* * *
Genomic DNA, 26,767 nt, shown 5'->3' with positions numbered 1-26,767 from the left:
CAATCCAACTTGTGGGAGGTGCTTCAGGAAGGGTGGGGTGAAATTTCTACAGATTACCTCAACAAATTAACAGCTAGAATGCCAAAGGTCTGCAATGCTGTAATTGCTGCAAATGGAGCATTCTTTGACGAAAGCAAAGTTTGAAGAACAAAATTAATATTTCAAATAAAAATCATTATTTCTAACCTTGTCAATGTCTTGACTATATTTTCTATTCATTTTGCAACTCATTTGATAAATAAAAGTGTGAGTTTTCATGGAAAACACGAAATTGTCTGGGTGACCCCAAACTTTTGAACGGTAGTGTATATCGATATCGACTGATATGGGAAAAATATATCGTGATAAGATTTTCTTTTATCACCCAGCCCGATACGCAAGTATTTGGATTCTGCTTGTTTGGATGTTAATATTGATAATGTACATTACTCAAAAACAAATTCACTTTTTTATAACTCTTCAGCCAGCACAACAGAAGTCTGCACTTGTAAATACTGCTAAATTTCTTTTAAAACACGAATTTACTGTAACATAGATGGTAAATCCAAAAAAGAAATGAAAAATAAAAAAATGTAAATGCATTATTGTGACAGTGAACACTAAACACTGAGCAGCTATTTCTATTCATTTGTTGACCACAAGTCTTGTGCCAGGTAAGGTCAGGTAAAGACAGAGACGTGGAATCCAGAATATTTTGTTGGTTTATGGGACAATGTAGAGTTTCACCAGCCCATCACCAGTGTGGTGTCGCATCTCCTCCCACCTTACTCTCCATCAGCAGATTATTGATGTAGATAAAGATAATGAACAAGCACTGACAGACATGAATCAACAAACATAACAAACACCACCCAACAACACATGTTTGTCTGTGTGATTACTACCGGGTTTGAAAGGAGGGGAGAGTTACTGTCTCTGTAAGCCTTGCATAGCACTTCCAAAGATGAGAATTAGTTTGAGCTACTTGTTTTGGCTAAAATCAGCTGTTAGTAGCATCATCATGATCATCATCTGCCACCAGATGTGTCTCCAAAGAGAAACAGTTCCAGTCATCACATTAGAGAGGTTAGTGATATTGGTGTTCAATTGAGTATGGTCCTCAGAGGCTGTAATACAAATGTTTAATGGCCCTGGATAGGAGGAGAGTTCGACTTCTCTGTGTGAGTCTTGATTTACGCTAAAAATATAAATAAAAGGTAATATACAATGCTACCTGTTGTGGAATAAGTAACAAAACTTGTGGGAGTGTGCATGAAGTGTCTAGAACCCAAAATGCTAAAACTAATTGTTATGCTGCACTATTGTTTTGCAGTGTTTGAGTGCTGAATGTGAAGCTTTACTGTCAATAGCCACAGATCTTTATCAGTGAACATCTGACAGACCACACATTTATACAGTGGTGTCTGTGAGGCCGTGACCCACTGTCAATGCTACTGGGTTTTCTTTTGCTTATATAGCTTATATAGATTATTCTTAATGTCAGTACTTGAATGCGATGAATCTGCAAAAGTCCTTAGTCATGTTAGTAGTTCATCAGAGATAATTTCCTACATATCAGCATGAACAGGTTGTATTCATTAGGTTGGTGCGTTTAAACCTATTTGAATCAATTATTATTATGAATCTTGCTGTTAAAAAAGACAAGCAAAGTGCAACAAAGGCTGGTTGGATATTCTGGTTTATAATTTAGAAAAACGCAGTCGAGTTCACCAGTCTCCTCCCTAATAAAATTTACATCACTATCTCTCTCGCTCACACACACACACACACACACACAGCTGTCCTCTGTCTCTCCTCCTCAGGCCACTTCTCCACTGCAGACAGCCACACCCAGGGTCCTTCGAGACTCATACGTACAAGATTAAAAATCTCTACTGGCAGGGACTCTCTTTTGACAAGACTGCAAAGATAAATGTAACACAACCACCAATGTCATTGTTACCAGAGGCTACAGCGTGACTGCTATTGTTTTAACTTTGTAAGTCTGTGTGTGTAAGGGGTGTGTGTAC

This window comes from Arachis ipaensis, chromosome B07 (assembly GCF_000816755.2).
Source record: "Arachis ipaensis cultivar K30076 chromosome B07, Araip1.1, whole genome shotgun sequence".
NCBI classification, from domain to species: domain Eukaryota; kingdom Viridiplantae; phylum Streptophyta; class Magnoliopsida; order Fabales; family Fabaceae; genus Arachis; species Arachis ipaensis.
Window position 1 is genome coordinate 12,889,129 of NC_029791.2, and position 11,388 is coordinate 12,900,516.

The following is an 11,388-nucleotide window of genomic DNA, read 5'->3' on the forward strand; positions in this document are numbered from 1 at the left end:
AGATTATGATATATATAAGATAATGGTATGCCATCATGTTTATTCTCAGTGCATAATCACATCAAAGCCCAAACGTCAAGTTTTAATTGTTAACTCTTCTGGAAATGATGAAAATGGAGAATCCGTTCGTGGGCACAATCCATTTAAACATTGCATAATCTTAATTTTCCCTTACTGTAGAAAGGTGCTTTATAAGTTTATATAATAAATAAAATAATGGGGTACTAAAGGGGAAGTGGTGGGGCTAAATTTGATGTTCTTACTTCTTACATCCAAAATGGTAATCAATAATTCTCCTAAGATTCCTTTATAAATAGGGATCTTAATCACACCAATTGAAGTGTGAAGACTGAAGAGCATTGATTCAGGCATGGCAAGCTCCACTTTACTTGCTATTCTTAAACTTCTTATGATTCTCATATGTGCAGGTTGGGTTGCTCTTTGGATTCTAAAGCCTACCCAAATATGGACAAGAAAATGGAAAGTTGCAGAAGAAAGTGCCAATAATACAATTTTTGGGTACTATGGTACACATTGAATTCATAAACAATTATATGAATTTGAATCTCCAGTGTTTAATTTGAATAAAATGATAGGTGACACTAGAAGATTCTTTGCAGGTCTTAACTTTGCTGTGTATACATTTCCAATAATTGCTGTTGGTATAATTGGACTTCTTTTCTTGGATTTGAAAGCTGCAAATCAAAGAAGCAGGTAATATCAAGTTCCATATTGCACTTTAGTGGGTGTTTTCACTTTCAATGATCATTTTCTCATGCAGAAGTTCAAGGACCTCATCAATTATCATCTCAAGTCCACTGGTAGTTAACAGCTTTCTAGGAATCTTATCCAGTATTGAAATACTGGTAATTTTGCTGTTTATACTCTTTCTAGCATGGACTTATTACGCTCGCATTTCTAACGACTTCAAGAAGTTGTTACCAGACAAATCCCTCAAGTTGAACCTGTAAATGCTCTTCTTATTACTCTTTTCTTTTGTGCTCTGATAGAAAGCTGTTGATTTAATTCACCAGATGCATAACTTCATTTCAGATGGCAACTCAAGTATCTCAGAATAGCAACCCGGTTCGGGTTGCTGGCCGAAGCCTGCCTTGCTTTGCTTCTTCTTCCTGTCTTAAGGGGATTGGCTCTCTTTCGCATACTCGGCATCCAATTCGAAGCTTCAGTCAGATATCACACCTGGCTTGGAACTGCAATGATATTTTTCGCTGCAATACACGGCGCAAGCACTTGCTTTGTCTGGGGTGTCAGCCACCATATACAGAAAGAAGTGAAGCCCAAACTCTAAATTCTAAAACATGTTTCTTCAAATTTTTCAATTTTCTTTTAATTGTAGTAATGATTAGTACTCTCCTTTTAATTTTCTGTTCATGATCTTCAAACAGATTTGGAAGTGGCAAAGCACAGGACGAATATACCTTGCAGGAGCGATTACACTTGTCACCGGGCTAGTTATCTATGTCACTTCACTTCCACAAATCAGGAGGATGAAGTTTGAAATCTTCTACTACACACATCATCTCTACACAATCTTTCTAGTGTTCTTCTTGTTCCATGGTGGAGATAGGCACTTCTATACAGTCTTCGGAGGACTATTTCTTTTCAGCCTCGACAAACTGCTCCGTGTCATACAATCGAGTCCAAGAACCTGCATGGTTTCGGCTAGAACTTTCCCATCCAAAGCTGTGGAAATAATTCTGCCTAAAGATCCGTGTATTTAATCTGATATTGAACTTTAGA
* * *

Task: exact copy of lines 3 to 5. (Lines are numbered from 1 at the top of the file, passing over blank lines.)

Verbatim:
This window comes from Arachis ipaensis, chromosome B07 (assembly GCF_000816755.2).
Source record: "Arachis ipaensis cultivar K30076 chromosome B07, Araip1.1, whole genome shotgun sequence".
NCBI classification, from domain to species: domain Eukaryota; kingdom Viridiplantae; phylum Streptophyta; class Magnoliopsida; order Fabales; family Fabaceae; genus Arachis; species Arachis ipaensis.